This piece is part of a series on Tim Edgar's new book, "Beyond Snowden."
"Beyond Snowden," by my former colleague Tim Edgar (who, I should note, mentions me several times in ways that I, at least, view as favorable), can be looked at as comprising two related books. One is a narrative of Edgar’s seven years in government, in the Office of the Director of National Intelligence and at the White House. The other is an analysis of the framework of laws and policies governing U.S. surveillance for foreign intelligence purposes, with Edgar’s recommendations for changes to those laws and policies. Together, they make up an entertaining and readable book that helps further the discussion about how these essential powers should be used and constrained.
Rather than providing a comprehensive review of the book, I will share a few somewhat disconnected and possibly idiosyncratic thoughts I had while reading it. First, the book demonstrates the benefits of the increased transparency that intelligence agencies adopted after Snowden’s disclosures. Edgar’s policy analysis and recommendations rely extensively on documents and information that the government has publicly released. I strongly disagree with Edgar’s view that a pardon of Snowden would have been appropriate. I believe that Snowden’s disclosures, which were far more extensive than necessary to address issues of public concern, did great damage to our national security, and that he should face appropriate punishment. But it cannot be gainsaid that those disclosures were the trigger for a change in mindset among the leadership of the Intelligence Community. I hope that that the new mindset endures; properly implemented, and with appropriate protection for sensitive sources and methods, transparency is essential to restore public understanding of, and hence public support for, the vital activities of the intelligence community. Edgar’s book is a useful contribution to that understanding.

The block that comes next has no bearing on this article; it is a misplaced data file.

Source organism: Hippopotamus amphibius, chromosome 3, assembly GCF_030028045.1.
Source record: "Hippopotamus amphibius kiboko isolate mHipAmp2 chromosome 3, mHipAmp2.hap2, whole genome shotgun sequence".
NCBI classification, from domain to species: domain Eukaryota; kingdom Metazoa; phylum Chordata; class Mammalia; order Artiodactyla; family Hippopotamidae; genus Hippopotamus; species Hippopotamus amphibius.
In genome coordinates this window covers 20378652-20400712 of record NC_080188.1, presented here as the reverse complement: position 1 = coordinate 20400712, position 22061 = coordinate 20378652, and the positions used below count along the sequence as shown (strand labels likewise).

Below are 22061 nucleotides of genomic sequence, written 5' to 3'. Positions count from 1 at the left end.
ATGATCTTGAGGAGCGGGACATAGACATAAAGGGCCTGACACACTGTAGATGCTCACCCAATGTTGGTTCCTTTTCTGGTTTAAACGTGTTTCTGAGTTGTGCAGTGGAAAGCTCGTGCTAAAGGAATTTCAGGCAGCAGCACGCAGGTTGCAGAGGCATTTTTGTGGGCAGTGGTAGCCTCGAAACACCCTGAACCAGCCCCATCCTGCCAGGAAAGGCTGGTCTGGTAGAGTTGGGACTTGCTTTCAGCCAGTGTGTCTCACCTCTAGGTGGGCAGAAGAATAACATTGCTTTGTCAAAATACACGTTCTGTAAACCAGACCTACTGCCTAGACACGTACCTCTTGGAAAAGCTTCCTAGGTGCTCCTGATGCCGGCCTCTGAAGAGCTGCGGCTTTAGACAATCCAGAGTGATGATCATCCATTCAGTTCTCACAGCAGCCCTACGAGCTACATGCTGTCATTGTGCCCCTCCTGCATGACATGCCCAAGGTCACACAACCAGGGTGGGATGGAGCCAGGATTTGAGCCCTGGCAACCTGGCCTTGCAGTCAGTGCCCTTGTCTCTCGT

The book also demonstrates the value of government service. Edgar’s recommendations are entitled to serious consideration in part because they are informed by actual experience with the relevant programs and an understanding of the competing equities that simply cannot be obtained from outside. By the same token, as I observed firsthand while at ODNI, the government benefited from Edgar’s perspective as a former ACLU lawyer, even if his views were not always adopted. The so-called “revolving door” of talented individuals in and out of government is often criticized, but it brings significant benefits, both for government and for public discourse.
The book also illustrates the power of language to influence policy debates, often in ways that obscure rather than illuminate. Terms such as “mass surveillance,” “spying on Americans,” and “America’s growing surveillance state” suggest comparisons to the Stasi or Gestapo that are far from justified by the facts, but they have a potent rhetorical impact that overwhelms more accurate and measured descriptions such as “targeted collection of a large volume of communications of valid foreign intelligence targets,” “incidental collection of communications of Americans who are not the targets of surveillance and whose communications may never be examined,” or “surveillance for foreign intelligence purposes conducted pursuant to lawful authority and with extensive oversight.” To his credit, Edgar generally explains what he means – distinguishing, for example, between “mass” collection and “bulk” collection – but his use of these loaded shorthand terms nonetheless impedes careful analysis rather than furthering it. The job of our intelligence agencies is not to seek information about Americans, for political or other inappropriate purposes, and rhetoric suggesting otherwise simply feeds public misconceptions in a manner better suited to Hollywood than serious discussion.